I work part-time at the UCC grocery store. It’s a cute, hipster-like place that carries anything from vegan kale salads to full fat sharp cheddar cheese and pepperoni snack trays.
My position here switches around. Sometimes, I’m stocking the shelves with fifty pounds of fresh broccoli, organic rice crackers and frosted brownies. Other times, I’m frantically slicing smelly, yet somehow delicious smoked turkey breast, while avoiding eye contact with the person who’s waiting across the glass panel. Last, but not least, I’m on the cash register either talking up a storm or making a mistake with pricing the weight of chocolate peanut butter pretzel clusters or some other crazy bulk concoction that I’ll probably end up trying.
With the stocking and deli positions, I’m constantly physically doing something. This keeps my mind off of thinking about random stress and anxiety because I literally don’t have the time, as I’m too occupied with organizing broccoli on the shelves or sprinkling parmesan cheese on thirty containers of caesar salad. However, being on cash is much, much more slow paced. In fact, it can be too slow paced. It gets redundant because I’m constantly having similar conversations:
“Hi. How are you?”
“*grunt*”—if I’m lucky, I’ll sometimes get a mumbled “good” as a response instead.
“Great. Would you like a bag?”
“Mmmmmmm I dunno.” Then, they proceed to make what I think resembles a thinking face emoji and eventually say yes because they want to destroy the planet, but decide eating meatless vegan sausage hopefully will make up for that.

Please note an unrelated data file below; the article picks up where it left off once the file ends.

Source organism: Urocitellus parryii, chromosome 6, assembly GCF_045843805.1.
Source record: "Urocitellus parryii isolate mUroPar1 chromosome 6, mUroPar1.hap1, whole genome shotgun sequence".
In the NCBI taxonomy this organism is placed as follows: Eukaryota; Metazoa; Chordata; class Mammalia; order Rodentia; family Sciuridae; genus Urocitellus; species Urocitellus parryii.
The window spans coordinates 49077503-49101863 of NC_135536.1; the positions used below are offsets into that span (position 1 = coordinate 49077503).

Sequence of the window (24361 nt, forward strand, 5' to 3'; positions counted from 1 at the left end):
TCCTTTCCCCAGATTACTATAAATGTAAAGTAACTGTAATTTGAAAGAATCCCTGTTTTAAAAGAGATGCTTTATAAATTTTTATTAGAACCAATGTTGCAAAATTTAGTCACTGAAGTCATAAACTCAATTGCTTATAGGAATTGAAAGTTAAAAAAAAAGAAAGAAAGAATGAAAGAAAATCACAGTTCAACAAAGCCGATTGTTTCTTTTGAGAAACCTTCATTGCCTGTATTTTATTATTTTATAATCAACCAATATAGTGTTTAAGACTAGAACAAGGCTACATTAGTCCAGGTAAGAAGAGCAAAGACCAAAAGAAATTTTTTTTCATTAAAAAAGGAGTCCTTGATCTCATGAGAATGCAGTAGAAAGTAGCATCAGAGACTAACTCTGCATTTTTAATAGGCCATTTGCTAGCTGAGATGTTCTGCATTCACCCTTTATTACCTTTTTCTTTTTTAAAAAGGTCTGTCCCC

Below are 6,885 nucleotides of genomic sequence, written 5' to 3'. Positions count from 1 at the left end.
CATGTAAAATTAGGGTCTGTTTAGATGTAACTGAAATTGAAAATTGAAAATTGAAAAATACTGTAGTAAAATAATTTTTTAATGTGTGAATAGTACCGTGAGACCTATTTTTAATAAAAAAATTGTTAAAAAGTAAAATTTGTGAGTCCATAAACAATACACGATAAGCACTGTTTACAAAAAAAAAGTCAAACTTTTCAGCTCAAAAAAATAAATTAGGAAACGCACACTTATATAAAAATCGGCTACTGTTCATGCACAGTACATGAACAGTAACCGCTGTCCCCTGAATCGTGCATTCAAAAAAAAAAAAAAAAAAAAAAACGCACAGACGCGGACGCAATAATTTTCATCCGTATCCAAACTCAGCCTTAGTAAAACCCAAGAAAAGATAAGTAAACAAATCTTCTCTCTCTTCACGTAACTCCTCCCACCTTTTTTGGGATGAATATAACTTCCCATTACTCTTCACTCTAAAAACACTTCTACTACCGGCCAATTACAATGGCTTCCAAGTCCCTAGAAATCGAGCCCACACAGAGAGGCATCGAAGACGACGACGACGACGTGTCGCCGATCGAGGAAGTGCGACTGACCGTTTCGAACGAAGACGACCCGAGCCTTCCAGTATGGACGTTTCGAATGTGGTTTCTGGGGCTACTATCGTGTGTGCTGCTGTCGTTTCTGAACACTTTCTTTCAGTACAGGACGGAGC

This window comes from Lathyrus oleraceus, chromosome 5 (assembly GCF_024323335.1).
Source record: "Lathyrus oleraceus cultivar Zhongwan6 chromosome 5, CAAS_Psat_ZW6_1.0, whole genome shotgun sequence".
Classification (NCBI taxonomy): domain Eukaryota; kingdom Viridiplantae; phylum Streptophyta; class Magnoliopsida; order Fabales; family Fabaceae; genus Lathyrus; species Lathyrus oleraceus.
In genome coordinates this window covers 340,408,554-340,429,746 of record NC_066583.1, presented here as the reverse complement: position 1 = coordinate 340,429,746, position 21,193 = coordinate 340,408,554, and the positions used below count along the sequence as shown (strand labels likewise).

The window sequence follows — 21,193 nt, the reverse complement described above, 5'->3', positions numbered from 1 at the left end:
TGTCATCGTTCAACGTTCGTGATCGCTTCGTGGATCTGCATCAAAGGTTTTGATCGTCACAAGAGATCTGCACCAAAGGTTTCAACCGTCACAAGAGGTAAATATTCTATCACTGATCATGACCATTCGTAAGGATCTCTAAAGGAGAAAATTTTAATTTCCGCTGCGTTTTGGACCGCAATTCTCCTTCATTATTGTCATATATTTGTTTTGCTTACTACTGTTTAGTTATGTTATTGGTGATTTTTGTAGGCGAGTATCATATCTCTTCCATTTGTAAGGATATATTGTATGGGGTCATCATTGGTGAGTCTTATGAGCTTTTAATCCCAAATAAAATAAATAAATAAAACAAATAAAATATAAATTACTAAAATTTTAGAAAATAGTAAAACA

“Wonderful. Would you like a receipt?” Usually, the above process repeats.
After a while, I was really getting sick of working when I had cash shifts. I had so much time to think that I would just be stressing about what else I had to do for the day. I didn’t feel challenged at all; the negativity of the customers kept getting to me and all of the delicious food they would purchase would make my stomach growl, especially around lunch time.
However, mama didn’t raise no quitter, so I had to adapt and evaluate how I could use the situation to my advantage.
Thus, I created The 30 Second Cash Register Connection. The 30 Second Cash Register Connection is essentially a mindshift that looks at each transaction as a chance to make an interpersonal connection and to learn through a series of communication techniques.
I’ve started to realize that the cash shift is one of the best opportunities to enhance my people skills. If you think about it, I come across an insane amount of people in just one shift. All of them are inherently different, and each transaction is a chance to understand something new about a person or how people act in general.
I’ve started to focus on observing the details of people: how they walk up to the register, how they respond when I ask how they’re doing, eye contact, who’s wearing headphones, their age, their clothes, their gossiping about who matched with who on Tinder that weekend and, of course, which of my jokes work and which don’t. What I’ve learned from all of this intense observation has become way more than what I could have learned by being in my own head or by mindlessly inserting credit cards and clicking the same buttons over and over again.